Saturday, 5 December 2015
The Manchester Greenpeace Group is ready to roll, off to be part of the anti-fracking feeder march to the largest demonstration Manchester has ever seen. We're there, as are lots of people in pig masks, but funnily enough we're the only people with a bear.
That's one day as a Greenpeace volunteer. Not a typical day perhaps, but then again there aren't many typical days.
A little over a year ago, for example, I was on the border of Poland and the old East Germany, swimming in cool waters with tall pines silhouetted against the evening sky. Never mind the air force of mosquitoes attacking any exposed flesh, this was one of the most beautiful places I had ever been to. That was Deulowitzer See in Lusatia, and I really was there with 8000 other volunteers trying to stop this wonderful place disappearing into a giant, opencast lignite mine.
In between these two events volunteering has seen me on the streets asking Santander to ditch deforestation, outside toy shops calling on Lego to ditch Shell, waving placards outside Lancashire County Council as they debate fracking, stalking the tinned fish aisles of local supermarkets to find dodgy tuna and climbing lampposts in the middle of the night to...well let's no go there. The Manchester Group has also been up to Todmorden to meet broadminded folk trying to help us build a better world, and down to Westminster to meet narrow minded ones trying to stop us.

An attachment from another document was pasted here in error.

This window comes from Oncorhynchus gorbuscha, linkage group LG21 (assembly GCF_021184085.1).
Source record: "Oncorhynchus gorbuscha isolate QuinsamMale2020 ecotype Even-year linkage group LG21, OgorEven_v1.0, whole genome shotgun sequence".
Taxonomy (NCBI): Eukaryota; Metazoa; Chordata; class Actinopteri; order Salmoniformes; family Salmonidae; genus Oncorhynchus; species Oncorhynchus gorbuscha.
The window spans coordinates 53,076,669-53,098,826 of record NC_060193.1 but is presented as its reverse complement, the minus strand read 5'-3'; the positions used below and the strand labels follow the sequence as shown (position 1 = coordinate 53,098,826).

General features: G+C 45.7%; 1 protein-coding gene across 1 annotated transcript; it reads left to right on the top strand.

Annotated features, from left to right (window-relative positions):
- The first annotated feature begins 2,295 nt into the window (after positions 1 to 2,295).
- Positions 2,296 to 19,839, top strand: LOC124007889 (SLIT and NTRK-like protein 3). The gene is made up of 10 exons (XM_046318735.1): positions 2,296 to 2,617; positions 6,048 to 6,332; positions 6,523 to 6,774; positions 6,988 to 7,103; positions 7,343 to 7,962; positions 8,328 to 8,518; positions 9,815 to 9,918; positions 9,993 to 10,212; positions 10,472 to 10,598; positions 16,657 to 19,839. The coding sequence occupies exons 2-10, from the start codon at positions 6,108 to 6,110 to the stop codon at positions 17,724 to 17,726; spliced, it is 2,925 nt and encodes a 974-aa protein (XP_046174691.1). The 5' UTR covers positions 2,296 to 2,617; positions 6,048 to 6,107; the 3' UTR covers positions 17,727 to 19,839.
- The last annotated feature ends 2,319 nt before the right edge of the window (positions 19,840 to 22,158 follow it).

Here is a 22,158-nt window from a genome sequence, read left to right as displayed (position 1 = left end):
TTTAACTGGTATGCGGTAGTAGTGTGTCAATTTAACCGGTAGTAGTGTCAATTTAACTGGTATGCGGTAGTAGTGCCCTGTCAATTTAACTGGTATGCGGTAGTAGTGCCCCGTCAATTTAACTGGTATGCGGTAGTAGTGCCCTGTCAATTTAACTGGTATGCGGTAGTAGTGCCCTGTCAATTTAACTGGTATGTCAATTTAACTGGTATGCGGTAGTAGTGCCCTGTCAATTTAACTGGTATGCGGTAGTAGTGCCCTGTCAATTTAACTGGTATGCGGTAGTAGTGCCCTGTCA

Why do I do it? It's my rent for living on this beautiful but fragile planet. It's the alternative to throwing a brick at the television. It's a way to be in this world and not feel guilty about how we treat it.
I sort of drifted into Greenpeace some time in the early nineties. As an under-employed graduate with a growing collection of Levellers albums, it sort of came with the image. But once you're in, it's hard to get out. Helping out at a stall every now and again just about paid my planetary rent, but I soon wanted more. I didn't just want to take part in Greenpeace campaigns, I wanted to win them.
And winning is what Greenpeace do. Santander caved in, as did Lego, Shell pulled the plug on it's $7 billion Arctic adventure, Lancashire rejected fracking and we drank the bar dry in Germany. Result.
Of course, it's not all been fun.Twenty hours on a coach to Germany isn't great. Cuardrilla Resources giving two fingers to democracy and appealing the fracking decision is worse. But the highs more than make up for the lows. Being a Greenpeace volunteer has given me memories that are up there as the best that life can offer. It has made me great friends. It has introduced me to strangers to who I would trust my life.
So volunteer for Greenpeace. Meet interesting people, go to interesting places, drink the bar dry and climb inside a bear. What more do you want from life?